A New Twist on the Changing Season
Fall is normally my very favorite time of year for one reason: in the Pacific NW, some of the trees turn beautiful colors of orange and red in the midst of evergreen trees that stay green all year long. It's incredibly beautiful, especially, when you take a drive down the gorge, around Mt. Hood area or even up around the Olympic peninsula.
Not that a person has to go for a drive in those areas to be in awe over the beauty during this time of year. Pretty much each street will be painted in vibrant colors as the leaves change color before dropping.
Besides being beautiful, fall is so cozy. The weather cools just enough to be able to wear old comfy jeans and, at night, to put on a favorite sweater or sweatshirt.
And high school football is underway. So a person can have fun huddling with other fans on cold rock-hard bleachers on a chilly night watching the game. I have some sweet memories of doing that when my nephews played football and when I was in high school. Now some of my friends have boys at that age.
People start to be indoors a bit more. New Bible studies start, and classes at school begin. And then, right after this wonderful time of year, is the holiday season.
But this year, I had a hard time letting go of summer. It's said quite a bit around the Pacific NW that we didn't really get a summer this year, and technically it's true. This year, the temperatures didn't blast us with heat, where a person was forced to go from one air-conditioned place to another or stay in a pool of water.
For me, though, it was perfect. Many busy days were spent outdoors and at the pool enjoying my daughter and her friends and my own friends without getting scorched. The days were busy and fast, and when school started I wasn't ready for the end of the season. I wanted more active days of summer, because it was my favorite summer in a long time.
Now that fall is here, I'm starting to enjoy it. But I still really miss those summer days. In fact, I can think of many seasons in my life that I just didn't want to let go of, but I had to, because it was time to move into another season of my life.
One of the hardest changes of seasons for me includes friends. One year a very dear friend of mine announced that she and her family were moving to another state. It hit me right in the gut. I thoroughly enjoyed this friend. Because of the type of group we had met in, she was a friend I could tell anything to, even if I was completely thinking wrong. She'd listen, her wise words would help straighten my thinking, and she'd encourage my faith. She was fun to shop with, go to movies or out to coffee with.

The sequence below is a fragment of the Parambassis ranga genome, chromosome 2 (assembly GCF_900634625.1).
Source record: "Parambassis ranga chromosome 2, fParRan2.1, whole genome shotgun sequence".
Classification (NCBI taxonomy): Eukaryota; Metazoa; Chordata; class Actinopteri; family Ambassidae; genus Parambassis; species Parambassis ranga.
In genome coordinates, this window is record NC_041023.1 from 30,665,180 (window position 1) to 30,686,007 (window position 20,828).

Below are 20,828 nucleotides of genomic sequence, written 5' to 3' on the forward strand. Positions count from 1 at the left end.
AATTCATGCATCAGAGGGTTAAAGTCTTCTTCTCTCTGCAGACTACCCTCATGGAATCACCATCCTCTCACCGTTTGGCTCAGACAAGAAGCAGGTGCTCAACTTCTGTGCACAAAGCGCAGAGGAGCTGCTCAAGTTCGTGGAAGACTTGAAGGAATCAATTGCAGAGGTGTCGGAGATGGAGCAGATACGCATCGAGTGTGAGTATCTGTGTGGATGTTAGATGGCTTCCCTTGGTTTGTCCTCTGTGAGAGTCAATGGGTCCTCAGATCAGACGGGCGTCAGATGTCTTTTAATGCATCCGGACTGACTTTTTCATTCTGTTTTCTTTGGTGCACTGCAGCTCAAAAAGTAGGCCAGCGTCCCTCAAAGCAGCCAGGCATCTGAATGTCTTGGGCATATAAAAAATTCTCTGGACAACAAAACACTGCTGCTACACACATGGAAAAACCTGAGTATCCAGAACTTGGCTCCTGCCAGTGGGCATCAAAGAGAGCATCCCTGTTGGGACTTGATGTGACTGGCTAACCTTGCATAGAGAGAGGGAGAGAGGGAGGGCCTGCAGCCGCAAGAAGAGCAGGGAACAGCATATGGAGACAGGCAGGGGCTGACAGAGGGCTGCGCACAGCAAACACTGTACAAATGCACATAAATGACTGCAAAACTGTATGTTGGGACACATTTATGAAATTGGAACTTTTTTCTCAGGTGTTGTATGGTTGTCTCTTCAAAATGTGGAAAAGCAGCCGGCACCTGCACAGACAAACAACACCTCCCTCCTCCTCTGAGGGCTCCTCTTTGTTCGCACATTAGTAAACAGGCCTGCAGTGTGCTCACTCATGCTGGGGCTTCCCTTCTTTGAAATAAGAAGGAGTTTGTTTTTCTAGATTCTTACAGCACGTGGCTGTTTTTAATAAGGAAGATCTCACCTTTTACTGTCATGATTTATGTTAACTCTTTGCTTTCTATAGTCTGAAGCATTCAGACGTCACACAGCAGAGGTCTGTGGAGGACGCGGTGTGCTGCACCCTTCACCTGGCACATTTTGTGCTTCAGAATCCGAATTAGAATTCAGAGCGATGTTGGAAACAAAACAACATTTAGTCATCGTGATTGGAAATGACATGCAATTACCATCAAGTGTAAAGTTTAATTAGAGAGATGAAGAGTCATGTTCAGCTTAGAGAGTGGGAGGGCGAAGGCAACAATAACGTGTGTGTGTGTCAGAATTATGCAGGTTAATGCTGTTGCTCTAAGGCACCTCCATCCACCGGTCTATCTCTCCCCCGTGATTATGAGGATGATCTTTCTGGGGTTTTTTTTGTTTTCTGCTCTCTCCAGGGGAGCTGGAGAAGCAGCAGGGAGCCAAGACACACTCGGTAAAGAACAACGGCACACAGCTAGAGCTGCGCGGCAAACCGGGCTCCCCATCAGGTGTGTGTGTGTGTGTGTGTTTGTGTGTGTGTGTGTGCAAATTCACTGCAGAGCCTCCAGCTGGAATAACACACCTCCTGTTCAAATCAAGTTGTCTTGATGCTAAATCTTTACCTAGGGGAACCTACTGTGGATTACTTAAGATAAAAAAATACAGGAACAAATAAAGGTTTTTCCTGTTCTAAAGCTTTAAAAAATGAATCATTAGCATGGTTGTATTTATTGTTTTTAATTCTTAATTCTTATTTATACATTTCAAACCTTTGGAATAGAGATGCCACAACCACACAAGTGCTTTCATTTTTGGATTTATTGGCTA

Then the day came when she was gone. I cried for three days straight and stayed sad for quite awhile. I still get excited when I get to see her in person, which isn't often. We have the opportunity to talk on the phone. But it's not the same as being there.
I've had to do this with quite a few friends over the years. When I was in elementary school, it seemed every year my best friend moved, and I had to find a new best friend. One year I moved.
It's hard to let go of a season of daily interaction with a friend and move into a season of phone calls or an internet social site to keep up the relationship.
Another season of change in relationships I've dealt with is saying good-bye to friends or relatives who pass on. It's especially hard if I've watched them battle an illness such as cancer, and I pray and pray for them and know there are many others battling for this person's life in prayer also. And then one day, that person is gone. Sometimes I've been in a store or a church and there, in front of me, will be someone who closely resembles the person I'd known who passed away. Seeing that person's face brings back such sweet memories that I have to curb the impulse to go up to that lookalike, just to make sure.
Truth is, nobody ever replaces anyone in my heart. People leave such huge holes when they're gone. But gradually a new way of living without that person directly in my life starts to build. The next day it's a little stronger. Though the picture of the loved ones is gone, it still hangs on the memory wall of my heart.
But I'm starting to think of the seasons this way: Going from the fun season of summer, to a comforting and sometimes changing season of fall, to a long, cold, bitter, hurting season of winter, always leads to the promise of spring, and a new season of rebirth. Through the changes of the seasons, God is consistent to bring about new life and new hopes, no matter what we go through.
This fall, as I cozy up to my computer, or sit over a cup of coffee with a friend, or dress in a comfy sweatshirt and jeans and hang outside with my family, I'm learning to enjoy the moments I have in each season.
Seasons change, things in life change, so I take time to build my life on the one "not changing" foundation: Jesus. He is never changing. The same yesterday, today, and forever. And that is what I build my life on.
(edited by Ramona Tucker)
This post can also be seen on http://blogs.christianpost.com/bindings/2011/10/ by OakTara where you can read some other incredible blog postings.